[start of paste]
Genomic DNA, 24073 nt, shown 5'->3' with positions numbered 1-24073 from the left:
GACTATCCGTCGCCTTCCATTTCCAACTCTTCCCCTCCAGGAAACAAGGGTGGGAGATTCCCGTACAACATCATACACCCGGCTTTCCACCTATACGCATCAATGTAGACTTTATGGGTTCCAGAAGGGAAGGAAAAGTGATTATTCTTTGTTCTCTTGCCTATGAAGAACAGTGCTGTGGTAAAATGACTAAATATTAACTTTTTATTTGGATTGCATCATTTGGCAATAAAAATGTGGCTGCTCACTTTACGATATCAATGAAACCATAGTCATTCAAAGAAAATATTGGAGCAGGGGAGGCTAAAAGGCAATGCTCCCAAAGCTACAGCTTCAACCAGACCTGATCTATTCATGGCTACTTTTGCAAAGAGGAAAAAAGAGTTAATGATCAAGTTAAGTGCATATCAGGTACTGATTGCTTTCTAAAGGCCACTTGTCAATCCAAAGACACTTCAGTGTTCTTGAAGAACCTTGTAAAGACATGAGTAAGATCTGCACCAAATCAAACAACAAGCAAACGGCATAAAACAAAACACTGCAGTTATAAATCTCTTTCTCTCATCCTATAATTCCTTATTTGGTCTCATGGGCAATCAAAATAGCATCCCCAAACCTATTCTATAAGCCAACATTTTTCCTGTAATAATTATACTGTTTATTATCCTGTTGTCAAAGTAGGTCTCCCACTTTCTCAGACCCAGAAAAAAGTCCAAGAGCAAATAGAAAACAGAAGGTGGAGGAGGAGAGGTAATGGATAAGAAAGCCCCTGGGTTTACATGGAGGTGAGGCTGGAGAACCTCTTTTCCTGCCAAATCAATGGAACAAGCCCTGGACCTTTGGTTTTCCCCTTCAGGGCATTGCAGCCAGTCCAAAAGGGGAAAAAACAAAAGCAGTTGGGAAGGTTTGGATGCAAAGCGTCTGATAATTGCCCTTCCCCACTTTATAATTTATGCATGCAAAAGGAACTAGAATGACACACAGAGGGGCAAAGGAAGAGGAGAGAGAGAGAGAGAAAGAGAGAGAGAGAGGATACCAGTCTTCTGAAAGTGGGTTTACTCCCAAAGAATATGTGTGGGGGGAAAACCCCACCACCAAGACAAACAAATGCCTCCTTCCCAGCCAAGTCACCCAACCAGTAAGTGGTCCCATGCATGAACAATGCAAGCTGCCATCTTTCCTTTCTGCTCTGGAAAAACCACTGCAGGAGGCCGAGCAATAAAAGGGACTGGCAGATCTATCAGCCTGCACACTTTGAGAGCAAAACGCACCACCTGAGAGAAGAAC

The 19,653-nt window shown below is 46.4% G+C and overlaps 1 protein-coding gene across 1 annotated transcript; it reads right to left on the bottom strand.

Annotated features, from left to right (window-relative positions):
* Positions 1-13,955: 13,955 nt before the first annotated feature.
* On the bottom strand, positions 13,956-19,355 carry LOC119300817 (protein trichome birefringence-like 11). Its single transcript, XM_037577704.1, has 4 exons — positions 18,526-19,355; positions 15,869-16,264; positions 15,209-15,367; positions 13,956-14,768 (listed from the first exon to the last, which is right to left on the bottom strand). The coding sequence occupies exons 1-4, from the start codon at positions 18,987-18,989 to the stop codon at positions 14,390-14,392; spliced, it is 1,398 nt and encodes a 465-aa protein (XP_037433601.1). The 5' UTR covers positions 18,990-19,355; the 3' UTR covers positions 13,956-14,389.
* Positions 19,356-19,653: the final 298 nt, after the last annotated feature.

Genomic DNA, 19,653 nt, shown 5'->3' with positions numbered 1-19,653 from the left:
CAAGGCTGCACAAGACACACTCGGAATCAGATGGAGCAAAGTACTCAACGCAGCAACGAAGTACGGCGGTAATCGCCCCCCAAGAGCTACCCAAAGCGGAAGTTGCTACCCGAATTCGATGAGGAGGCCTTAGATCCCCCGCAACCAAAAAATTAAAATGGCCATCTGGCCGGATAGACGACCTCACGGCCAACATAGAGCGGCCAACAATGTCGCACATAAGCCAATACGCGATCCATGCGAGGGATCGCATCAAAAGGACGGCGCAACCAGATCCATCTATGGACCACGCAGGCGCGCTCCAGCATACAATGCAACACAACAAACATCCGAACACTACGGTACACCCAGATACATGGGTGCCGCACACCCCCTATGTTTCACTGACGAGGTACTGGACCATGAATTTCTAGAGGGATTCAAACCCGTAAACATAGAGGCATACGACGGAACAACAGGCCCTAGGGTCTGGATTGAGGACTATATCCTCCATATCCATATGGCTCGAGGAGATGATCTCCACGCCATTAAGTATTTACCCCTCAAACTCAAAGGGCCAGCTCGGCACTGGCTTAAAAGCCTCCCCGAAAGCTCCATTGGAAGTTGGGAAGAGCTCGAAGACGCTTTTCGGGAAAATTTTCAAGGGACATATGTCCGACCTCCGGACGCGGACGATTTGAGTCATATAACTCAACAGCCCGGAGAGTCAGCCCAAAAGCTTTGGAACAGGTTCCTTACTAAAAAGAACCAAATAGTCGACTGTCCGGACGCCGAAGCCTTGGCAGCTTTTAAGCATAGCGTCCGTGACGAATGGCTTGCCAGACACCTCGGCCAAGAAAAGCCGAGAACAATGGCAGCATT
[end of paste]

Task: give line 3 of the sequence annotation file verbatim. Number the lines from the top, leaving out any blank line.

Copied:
The 19,653-nt window shown below is 46.4% G+C and overlaps 1 protein-coding gene across 1 annotated transcript; it reads right to left on the bottom strand.